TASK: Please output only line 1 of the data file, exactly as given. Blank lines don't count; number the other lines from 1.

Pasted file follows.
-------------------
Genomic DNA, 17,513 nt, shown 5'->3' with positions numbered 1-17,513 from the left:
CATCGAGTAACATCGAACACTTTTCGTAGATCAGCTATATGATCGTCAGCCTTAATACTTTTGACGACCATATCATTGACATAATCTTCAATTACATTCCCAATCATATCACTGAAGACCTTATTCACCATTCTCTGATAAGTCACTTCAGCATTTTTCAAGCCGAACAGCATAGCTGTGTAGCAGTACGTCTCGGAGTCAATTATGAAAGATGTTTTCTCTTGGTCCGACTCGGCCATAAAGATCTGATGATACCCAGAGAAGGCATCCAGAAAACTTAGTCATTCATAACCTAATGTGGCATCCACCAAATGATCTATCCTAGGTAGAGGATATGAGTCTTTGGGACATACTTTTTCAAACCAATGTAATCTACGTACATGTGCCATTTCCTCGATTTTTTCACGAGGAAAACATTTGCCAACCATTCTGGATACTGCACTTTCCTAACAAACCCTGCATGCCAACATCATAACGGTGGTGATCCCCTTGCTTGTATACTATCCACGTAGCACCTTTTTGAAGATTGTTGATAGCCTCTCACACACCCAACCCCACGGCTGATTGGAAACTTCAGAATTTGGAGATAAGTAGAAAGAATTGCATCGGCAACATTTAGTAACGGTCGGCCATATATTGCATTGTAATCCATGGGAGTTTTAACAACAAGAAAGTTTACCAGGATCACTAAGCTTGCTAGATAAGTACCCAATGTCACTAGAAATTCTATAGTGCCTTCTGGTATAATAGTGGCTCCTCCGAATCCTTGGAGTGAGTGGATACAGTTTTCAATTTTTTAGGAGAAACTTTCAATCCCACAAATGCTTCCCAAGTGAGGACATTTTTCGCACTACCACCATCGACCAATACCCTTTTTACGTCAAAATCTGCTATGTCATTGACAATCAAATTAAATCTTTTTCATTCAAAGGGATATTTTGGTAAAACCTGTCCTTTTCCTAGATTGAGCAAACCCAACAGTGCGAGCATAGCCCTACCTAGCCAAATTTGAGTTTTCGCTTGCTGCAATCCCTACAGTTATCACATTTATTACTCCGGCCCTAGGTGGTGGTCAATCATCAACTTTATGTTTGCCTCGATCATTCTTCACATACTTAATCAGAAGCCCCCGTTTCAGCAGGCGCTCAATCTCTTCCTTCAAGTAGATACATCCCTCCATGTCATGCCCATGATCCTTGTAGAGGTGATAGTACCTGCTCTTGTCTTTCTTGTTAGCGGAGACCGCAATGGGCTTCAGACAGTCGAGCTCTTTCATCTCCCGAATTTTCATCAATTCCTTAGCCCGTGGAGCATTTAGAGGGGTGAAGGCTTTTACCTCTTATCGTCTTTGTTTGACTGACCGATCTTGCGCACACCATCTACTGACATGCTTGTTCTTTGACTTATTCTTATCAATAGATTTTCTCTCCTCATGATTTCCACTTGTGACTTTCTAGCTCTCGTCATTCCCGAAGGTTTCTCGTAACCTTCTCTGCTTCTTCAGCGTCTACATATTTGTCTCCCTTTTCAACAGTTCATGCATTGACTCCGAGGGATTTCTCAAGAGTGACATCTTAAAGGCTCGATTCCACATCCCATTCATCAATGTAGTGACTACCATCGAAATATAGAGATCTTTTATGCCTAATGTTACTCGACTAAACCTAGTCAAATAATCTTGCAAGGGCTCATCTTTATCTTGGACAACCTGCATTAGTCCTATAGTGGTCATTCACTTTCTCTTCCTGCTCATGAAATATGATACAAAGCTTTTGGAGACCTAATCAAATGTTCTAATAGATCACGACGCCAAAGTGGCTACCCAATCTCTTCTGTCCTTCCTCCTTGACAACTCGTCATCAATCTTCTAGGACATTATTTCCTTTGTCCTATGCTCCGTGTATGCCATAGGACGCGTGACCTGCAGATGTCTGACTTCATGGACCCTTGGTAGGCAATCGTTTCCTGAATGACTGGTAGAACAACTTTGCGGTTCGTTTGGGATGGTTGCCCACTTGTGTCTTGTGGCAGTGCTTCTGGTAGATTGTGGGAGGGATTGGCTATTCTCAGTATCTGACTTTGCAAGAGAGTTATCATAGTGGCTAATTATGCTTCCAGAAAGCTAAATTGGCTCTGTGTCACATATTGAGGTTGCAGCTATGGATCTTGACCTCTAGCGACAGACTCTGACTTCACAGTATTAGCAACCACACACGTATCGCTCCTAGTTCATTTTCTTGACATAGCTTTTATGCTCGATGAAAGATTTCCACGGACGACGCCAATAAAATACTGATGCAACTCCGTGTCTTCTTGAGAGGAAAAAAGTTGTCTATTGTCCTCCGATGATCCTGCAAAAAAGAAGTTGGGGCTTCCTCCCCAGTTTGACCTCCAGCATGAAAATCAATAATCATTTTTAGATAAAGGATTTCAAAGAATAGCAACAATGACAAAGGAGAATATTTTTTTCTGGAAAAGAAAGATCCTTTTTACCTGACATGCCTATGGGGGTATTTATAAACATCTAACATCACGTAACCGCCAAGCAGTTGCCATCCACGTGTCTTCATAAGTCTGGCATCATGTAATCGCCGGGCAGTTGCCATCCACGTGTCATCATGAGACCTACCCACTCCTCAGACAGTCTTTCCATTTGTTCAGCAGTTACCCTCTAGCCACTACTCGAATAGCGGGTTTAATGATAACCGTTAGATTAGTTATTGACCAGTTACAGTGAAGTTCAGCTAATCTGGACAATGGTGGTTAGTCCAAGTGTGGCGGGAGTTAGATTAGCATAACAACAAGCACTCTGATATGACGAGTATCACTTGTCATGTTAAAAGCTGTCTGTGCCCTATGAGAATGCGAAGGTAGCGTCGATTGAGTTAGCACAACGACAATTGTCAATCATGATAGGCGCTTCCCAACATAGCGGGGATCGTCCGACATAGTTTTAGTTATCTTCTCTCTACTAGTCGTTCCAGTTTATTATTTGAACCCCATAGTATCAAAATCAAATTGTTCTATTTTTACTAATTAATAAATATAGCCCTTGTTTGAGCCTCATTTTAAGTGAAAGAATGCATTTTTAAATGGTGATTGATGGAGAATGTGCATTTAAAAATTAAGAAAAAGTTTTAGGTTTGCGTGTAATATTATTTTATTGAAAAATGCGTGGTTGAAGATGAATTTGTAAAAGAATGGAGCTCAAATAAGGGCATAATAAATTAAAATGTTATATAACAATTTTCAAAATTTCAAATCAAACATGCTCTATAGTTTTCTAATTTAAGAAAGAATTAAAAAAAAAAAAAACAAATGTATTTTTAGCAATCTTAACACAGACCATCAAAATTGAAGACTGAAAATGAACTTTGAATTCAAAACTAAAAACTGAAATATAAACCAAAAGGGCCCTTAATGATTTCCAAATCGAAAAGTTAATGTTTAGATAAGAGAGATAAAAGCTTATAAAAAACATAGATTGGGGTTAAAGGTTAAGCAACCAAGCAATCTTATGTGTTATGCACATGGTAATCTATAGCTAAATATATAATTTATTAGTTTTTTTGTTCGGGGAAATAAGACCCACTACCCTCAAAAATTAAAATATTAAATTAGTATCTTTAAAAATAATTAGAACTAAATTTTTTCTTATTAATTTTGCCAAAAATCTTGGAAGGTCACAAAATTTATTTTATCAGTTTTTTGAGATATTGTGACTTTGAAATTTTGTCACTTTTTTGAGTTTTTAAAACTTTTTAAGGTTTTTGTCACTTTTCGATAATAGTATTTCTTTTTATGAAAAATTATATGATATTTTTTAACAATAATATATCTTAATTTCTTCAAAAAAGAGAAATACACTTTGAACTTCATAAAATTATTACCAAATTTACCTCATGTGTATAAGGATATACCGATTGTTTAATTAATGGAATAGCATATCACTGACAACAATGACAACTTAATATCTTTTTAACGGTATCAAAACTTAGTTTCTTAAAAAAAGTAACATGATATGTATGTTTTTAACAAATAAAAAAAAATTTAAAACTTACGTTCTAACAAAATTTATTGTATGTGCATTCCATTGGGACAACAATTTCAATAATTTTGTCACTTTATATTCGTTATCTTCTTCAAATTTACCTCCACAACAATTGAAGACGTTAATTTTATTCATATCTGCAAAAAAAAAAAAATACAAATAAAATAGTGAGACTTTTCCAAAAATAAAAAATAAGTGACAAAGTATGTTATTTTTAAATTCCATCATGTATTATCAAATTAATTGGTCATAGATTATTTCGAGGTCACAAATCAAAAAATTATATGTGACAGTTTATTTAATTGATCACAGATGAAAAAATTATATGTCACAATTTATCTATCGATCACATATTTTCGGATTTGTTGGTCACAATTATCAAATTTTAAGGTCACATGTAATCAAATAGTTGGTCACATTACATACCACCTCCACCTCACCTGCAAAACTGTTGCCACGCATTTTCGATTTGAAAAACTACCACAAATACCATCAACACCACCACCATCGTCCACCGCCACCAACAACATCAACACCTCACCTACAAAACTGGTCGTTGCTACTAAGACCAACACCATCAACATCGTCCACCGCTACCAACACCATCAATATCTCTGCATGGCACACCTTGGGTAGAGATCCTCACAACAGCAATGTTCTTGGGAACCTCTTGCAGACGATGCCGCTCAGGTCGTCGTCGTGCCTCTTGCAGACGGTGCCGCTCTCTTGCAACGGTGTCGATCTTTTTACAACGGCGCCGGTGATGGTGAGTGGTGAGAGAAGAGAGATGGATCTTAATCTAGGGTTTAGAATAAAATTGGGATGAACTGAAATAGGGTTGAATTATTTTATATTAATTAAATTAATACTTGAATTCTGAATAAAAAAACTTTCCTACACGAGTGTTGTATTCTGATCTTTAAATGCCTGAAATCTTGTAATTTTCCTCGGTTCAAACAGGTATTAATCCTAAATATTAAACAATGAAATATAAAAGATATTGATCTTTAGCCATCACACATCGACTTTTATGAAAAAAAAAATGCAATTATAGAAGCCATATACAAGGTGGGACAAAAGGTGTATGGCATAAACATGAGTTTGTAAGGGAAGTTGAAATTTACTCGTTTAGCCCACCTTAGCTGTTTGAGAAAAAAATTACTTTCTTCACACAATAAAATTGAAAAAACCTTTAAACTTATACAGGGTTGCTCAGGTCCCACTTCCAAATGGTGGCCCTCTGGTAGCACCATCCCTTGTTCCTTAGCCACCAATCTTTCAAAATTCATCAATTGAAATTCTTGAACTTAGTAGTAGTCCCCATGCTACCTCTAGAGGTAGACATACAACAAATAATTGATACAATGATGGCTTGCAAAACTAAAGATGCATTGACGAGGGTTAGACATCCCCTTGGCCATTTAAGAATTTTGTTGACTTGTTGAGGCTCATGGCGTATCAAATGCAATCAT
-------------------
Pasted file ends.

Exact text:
Genomic DNA, 17,513 nt, shown 5'->3' with positions numbered 1-17,513 from the left: